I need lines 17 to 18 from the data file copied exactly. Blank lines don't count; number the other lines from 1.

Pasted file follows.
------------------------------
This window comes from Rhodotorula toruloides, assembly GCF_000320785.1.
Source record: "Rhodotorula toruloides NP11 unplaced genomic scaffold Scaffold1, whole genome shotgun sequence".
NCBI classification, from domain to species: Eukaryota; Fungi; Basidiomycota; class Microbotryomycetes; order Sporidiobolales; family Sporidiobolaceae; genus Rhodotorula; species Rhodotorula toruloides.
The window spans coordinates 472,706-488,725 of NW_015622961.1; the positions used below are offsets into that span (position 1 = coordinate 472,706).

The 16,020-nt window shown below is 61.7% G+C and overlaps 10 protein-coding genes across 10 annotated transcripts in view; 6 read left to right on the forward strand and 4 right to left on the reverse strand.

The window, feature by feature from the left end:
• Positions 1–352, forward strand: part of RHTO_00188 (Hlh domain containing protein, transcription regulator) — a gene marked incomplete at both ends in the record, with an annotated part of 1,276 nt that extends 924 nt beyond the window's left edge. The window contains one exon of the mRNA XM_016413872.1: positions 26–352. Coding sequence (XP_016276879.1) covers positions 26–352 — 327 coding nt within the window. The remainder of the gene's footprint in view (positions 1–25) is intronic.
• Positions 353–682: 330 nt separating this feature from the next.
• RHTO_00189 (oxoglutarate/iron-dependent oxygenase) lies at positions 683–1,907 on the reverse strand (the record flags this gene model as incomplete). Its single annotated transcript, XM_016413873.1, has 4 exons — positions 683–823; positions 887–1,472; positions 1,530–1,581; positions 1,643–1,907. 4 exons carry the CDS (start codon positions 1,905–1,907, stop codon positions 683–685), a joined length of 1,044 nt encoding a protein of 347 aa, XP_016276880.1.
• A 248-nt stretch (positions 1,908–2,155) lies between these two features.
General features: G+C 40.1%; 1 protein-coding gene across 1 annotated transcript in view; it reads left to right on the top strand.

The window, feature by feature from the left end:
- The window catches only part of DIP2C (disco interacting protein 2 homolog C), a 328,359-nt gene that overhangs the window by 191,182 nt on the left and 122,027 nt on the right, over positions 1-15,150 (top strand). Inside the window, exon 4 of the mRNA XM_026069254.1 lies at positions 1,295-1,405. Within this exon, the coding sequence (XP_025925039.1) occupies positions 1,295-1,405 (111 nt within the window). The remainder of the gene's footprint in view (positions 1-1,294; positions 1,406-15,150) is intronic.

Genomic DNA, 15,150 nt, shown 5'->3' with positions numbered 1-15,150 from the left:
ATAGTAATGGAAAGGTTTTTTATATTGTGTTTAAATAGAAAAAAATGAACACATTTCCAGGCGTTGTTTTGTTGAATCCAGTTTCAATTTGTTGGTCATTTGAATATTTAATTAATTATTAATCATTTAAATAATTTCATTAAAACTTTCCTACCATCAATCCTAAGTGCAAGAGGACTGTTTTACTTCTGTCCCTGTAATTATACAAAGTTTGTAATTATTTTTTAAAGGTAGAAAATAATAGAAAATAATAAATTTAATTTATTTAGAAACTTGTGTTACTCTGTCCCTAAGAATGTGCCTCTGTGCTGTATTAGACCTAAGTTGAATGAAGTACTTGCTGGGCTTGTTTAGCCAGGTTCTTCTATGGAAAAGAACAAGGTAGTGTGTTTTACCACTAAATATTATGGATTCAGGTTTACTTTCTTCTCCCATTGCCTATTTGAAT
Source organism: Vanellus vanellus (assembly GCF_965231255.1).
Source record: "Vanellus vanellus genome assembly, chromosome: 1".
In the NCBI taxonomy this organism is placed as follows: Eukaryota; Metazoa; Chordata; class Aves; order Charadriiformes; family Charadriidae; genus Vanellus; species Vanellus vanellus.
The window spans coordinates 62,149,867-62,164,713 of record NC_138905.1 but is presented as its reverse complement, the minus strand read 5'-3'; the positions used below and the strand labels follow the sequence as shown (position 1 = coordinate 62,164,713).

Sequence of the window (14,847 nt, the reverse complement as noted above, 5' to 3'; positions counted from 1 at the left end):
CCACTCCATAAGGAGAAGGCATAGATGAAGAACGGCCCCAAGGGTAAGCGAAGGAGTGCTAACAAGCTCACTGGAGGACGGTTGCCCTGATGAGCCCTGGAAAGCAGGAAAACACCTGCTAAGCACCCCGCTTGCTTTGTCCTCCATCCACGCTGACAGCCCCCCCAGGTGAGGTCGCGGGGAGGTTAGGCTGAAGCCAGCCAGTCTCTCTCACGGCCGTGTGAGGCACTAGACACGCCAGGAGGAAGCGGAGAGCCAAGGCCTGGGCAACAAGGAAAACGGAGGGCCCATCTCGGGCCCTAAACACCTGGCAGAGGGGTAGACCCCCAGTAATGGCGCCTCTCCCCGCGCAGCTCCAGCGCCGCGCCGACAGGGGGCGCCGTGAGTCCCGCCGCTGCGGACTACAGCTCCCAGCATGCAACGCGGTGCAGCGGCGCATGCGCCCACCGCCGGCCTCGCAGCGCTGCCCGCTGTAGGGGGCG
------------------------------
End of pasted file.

Source record: "Vanellus vanellus genome assembly, chromosome: 1".
In the NCBI taxonomy this organism is placed as follows: Eukaryota; Metazoa; Chordata; class Aves; order Charadriiformes; family Charadriidae; genus Vanellus; species Vanellus vanellus.